Posted in Male Author, Short Story

Deal Me In, Week 47 ~ “The Invention of Robert Herendeen”


Hosted by Jay @ Bibliophilopolis

“The Invention of Robert Herendeen” by Steven Millhauser

Card picked: Nine of Diamonds

From: The Barnum Museum by Steven Millhauser


According to Amazon, I purchased The Barnum Museum on December 21, 2011, probably with birthday money. I bought it for “Eisenheim the Illusionist.” This was a bit before my interest in magic was completely aflame. I had enjoyed the movie The Illusionist which came out in 2009 and I remember being happy that I could finally read the source material.

According to Goodreads, I started reading The Barnum Museum on April 17, 2012. I had intended to read it during the spring edition of Dewey’s Readathon, but I didn’t get to it. Honestly, I don’t remember when I finally read “Eisenheim the Illusionist,” but I loved it. And then of course, I put the anthology aside, as I often do with anthologies. When I picked it up again, I started at the beginning. The first story is “A Game of Clue.” I could not get into it. And I put the anthology aside again. I was a little disappointed. One story was *so* good. The other…not so much. My enthusiasm for Millhauser waned. Part of the reason I joined Deal Me In was to get through The Barnum Museum, hell or high water.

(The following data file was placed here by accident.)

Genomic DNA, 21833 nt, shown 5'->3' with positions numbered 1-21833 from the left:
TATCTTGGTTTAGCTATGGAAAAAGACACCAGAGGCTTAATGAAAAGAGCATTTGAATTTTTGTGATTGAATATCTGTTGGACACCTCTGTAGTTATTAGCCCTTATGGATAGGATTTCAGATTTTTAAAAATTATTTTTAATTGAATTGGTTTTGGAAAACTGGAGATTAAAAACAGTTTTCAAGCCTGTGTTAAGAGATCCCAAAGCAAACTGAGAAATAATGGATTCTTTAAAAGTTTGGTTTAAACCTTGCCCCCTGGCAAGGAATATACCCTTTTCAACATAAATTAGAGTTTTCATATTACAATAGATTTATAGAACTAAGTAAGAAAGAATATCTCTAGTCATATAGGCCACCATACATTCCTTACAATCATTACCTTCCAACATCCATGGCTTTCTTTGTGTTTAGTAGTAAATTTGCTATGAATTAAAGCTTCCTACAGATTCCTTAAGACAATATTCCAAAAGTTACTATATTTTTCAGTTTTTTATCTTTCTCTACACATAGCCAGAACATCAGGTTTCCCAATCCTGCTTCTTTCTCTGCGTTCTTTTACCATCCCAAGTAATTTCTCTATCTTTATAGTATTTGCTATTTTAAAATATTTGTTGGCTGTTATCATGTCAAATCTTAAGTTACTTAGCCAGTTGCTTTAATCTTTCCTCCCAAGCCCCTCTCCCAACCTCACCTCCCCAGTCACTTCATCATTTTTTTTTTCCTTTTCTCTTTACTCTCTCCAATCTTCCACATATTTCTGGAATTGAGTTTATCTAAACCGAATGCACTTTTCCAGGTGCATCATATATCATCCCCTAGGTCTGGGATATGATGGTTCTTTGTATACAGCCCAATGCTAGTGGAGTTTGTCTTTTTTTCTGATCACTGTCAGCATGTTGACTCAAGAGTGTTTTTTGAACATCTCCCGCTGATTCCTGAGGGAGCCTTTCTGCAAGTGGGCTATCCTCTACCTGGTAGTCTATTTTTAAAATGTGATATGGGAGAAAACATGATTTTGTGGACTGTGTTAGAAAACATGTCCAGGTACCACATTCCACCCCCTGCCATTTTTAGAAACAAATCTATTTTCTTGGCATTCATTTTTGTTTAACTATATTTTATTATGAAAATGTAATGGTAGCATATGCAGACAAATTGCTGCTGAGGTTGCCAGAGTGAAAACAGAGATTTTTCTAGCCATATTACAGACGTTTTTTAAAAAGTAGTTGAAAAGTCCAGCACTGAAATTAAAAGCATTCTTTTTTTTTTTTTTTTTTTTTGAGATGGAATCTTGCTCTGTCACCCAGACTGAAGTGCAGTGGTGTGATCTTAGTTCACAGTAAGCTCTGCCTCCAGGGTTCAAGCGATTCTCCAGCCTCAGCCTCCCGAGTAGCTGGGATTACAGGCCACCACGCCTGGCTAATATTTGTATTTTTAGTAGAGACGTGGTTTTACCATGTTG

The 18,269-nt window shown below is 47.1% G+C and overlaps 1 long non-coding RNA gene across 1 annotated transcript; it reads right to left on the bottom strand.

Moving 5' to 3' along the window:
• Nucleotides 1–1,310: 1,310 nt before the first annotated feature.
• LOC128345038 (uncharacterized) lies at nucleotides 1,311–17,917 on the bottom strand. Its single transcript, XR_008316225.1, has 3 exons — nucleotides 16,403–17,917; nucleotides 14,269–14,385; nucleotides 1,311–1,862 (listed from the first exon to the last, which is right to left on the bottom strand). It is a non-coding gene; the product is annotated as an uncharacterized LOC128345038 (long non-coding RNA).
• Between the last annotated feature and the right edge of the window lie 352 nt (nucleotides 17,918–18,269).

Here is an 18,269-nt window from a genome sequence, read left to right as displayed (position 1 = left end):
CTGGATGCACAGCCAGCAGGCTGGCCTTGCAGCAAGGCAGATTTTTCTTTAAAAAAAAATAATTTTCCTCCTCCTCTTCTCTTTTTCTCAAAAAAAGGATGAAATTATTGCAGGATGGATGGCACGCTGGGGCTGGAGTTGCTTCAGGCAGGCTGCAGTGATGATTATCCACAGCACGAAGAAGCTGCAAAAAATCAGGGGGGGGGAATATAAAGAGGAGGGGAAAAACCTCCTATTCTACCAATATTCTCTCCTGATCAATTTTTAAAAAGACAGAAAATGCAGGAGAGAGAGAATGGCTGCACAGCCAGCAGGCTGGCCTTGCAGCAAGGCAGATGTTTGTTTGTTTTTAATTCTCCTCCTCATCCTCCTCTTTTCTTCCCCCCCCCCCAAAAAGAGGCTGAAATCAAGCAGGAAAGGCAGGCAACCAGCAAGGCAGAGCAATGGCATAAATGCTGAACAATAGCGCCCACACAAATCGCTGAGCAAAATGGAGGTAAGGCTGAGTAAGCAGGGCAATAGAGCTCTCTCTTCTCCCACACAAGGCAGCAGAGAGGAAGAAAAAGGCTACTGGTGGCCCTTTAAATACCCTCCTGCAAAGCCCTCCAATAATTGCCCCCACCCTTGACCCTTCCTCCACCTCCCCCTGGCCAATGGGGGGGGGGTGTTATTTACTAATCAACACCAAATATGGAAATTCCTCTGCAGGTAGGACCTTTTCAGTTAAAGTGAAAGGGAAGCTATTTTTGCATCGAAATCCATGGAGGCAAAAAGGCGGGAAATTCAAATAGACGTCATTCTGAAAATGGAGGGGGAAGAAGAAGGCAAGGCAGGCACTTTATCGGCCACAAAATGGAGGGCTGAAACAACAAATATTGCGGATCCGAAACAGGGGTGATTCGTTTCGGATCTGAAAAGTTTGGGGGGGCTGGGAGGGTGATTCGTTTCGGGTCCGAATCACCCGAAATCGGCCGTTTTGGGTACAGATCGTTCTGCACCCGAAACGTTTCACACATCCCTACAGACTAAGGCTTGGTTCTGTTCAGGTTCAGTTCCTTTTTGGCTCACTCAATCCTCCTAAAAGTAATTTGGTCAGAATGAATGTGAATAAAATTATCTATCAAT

And that is pretty much a boiled down version of how I feel about Millhauser’s stories. There are a few that rank as some of the best I’ve ever read.  And some go down that road of vague literary fiction that makes my head hurt from frowning too hard. “The Invention of Robert Harendeen” kinda straddles the line for me. The story is narrated by Robert Harendeen, a man with an extraordinary imagination who can’t settle on finishing a project or sometimes even beginning one. No profession suits him and his parents are getting a little tired of him living at home. So, Robert decides to test the limits of what his imagination can truly invent. It’s much more than he expects… The story, especially the beginning, is full of the rich, baroque details that I love from Millhauser. Unfortunately, the end veers into a surreality which weirdly doesn’t work for me after the solid, visual reality.*

* This will now lead me to internally debate why grounding in reality is necessary in a supernatural story, but I find it off-putting when reality meets the surreal. And where does magical realism fall in all this? Something to chew on in the New Year.